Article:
Synopses & Reviews
Compton explores the function of the Old Testament, particularlyPsalm 110, in the structure and thus logic of the Letter to the Hebrews, an area he finds curiously neglected by scholarship. TheHebrews alternates between the genres of exposition and exhortation, he says, and one of the signals of shifting back and forth is thediffering use of the Old Testament. He discusses messianic enthronement and death in Hebrews 1-2, messianic priesthood in Hebrews 5-7, and messianic sacrifice in Hebrews 8-10.Annotation �2015 Ringgold, Inc., Portland, OR (protoview.com)
A neglected area of study of the letter to the Hebrews is the function of the Old Testament in the letter's logic. Compton addresses this neglect by looking at two other ideas that have themselves received too little attention, namely (1) the unique and fundamental semantic contribution of Hebrews' exposition (vis-a-vis its exhortation) and (2) the prominence of Ps 110 in the author's exposition. The conclusion becomes clear that Hebrews' exposition-its theological argument-turns, in large part, on successive inferences drawn from Ps 110:1 and 4.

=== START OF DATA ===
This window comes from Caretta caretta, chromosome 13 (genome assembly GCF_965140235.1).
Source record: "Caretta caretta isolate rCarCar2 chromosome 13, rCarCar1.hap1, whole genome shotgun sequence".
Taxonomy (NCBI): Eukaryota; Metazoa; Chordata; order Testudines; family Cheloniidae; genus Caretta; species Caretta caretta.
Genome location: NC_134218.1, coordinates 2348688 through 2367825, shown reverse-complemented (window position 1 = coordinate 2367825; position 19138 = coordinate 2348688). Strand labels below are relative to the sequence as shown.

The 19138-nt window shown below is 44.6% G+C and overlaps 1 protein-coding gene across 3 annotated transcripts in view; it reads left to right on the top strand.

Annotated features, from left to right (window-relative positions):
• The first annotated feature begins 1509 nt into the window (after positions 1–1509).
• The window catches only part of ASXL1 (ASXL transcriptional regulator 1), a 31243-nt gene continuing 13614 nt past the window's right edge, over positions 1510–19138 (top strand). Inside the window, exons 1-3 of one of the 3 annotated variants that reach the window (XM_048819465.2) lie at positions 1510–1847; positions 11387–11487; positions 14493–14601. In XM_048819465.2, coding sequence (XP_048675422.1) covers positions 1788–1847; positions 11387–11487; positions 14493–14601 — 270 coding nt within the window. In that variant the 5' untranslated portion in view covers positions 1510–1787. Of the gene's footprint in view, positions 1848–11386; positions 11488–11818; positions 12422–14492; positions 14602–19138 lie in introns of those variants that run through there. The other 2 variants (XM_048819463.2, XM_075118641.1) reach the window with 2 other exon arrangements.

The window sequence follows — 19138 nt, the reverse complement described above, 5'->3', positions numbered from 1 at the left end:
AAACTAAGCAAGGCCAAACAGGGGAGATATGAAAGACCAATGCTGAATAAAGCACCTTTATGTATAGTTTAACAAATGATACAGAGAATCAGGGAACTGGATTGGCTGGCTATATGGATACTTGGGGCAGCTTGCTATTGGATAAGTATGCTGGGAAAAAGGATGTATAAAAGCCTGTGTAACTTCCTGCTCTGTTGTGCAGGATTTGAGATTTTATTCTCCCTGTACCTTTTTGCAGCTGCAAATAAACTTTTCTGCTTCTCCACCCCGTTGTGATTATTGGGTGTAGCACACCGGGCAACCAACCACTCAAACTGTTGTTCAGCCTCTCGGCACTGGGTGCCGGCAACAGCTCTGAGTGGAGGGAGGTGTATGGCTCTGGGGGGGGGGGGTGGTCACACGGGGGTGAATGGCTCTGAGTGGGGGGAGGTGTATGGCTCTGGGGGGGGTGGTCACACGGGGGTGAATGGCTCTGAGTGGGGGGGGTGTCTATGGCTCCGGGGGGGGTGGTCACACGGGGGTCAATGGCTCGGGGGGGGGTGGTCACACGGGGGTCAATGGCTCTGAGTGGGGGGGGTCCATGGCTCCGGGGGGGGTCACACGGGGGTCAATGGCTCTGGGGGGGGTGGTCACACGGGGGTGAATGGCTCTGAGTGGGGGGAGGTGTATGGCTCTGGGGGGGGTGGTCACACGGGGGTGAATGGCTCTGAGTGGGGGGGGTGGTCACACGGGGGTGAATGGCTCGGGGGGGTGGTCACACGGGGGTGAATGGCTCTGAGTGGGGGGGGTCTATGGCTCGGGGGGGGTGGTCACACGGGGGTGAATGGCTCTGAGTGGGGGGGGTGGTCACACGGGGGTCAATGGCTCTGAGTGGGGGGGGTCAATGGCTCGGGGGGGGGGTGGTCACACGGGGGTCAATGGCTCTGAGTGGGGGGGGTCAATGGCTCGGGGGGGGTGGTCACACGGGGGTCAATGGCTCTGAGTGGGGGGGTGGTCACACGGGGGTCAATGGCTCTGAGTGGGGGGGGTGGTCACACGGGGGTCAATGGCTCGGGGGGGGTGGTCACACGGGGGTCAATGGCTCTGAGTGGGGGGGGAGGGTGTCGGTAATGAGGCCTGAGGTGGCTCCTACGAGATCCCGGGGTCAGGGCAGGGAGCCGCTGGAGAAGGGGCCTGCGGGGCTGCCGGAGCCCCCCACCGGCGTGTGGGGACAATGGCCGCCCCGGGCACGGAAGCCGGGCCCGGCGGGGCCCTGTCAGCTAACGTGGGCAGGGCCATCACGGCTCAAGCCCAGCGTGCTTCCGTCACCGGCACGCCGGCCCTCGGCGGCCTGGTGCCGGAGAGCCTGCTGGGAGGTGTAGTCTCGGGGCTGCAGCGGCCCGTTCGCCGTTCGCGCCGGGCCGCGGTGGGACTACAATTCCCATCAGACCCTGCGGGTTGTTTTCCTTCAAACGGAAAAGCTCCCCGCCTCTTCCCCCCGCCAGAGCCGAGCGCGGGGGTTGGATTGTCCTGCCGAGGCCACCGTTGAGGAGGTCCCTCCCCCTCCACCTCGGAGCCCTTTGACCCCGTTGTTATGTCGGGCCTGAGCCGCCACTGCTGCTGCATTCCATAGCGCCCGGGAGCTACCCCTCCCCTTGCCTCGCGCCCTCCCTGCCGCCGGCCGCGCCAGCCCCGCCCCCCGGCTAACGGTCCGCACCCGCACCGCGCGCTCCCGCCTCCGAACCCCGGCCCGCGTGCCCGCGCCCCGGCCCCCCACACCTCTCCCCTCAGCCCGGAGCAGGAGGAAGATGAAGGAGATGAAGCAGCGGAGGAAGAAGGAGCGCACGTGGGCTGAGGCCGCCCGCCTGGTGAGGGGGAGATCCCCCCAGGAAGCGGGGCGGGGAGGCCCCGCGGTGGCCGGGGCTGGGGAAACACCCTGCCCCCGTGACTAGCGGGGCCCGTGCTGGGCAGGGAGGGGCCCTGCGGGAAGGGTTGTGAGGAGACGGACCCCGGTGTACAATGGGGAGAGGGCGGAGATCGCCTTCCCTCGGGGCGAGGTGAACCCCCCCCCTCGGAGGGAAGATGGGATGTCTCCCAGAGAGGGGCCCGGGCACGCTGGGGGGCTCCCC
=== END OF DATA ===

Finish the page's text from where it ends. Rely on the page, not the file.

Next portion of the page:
Compton observes that the author uses the text in the first part of his exposition to (1) interpret Jesus' resurrection as his messianic enthronement, (2) connect Jesus' enthronement with his fulfillment of Ps 8's vision for humanity and, thus, (3) begin to explain why Jesus was enthroned through suffering. In the second and third parts of his exposition, the author uses the text to corroborate the narrative initially sketched. Thus, he uses the text to (1) show that messiah was expected to be a superior priest and, moreover, (2) show that this messianic priest was expected to solve the human problem through death.